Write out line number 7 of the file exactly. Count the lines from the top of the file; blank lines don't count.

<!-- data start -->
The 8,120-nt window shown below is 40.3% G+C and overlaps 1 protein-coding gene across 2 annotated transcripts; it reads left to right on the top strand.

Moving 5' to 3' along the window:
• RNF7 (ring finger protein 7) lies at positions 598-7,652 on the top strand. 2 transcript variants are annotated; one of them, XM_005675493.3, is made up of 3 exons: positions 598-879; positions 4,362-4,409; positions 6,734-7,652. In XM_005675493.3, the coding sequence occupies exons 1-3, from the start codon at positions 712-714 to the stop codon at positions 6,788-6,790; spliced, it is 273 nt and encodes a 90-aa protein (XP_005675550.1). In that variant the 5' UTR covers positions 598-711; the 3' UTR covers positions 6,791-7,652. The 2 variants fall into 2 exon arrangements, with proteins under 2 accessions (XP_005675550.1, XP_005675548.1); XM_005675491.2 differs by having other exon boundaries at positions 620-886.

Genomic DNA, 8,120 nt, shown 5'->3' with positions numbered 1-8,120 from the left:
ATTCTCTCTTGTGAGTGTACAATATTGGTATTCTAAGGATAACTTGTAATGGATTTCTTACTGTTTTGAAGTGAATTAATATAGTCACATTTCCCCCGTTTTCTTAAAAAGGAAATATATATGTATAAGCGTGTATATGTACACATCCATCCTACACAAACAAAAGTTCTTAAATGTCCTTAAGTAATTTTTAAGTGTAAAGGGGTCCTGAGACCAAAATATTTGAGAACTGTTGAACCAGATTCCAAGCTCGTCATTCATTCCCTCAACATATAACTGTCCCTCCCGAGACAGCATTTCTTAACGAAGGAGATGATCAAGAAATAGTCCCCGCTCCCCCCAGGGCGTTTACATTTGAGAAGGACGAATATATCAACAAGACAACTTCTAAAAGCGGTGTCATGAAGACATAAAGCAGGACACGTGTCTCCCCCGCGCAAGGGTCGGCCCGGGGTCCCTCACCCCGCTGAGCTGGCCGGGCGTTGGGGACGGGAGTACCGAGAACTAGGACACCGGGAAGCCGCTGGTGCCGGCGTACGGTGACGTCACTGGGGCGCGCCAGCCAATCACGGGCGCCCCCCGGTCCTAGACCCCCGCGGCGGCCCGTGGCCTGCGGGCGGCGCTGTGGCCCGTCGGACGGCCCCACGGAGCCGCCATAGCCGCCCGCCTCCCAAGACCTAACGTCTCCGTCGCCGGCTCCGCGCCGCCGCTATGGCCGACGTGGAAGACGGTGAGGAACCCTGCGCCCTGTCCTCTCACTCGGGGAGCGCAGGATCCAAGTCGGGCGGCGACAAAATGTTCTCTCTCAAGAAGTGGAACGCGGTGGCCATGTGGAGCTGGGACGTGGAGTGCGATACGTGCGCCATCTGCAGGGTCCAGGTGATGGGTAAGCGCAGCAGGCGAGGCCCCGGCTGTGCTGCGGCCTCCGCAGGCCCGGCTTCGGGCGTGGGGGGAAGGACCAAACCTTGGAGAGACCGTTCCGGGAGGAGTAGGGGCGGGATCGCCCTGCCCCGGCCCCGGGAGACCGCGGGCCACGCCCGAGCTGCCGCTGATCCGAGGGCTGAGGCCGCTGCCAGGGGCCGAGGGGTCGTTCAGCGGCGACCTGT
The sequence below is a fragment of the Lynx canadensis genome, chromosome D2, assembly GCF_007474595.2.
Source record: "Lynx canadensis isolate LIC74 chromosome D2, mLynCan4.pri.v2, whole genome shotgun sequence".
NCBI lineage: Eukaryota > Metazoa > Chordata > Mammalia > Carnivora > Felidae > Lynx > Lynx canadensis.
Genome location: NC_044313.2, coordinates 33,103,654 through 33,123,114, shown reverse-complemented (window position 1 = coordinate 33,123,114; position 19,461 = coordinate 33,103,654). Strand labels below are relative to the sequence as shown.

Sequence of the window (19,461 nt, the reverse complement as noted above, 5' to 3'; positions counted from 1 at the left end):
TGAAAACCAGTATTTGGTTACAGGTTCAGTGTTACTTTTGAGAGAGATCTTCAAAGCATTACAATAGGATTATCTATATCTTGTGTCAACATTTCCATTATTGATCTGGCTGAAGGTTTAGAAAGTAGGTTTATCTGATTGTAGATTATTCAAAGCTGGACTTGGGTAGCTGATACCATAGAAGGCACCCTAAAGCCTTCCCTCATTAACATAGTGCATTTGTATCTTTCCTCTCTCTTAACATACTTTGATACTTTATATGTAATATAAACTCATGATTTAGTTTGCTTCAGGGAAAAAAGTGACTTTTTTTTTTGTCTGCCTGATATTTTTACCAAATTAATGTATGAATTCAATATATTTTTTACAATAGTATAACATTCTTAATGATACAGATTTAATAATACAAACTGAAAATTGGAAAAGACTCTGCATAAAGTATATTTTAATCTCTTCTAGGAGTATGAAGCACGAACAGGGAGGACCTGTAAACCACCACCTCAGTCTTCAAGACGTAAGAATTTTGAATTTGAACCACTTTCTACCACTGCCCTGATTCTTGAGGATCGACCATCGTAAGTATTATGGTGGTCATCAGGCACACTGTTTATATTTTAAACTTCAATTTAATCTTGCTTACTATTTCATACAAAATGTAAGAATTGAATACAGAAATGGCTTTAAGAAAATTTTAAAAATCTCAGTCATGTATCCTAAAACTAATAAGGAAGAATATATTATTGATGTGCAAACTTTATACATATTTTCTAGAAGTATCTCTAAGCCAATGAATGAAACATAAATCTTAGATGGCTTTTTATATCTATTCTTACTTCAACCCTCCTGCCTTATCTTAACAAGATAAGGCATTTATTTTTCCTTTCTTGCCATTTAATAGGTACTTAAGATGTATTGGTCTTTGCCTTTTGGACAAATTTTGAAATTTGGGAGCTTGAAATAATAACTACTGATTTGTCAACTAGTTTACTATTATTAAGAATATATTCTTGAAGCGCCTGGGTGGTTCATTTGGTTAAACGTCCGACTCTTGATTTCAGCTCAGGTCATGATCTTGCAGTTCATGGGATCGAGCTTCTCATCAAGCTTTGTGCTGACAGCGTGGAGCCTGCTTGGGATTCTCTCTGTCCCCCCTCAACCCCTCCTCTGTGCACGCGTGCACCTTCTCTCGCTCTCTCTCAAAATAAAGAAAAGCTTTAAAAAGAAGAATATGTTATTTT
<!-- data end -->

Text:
Source record: "Lynx canadensis isolate LIC74 chromosome D2, mLynCan4.pri.v2, whole genome shotgun sequence".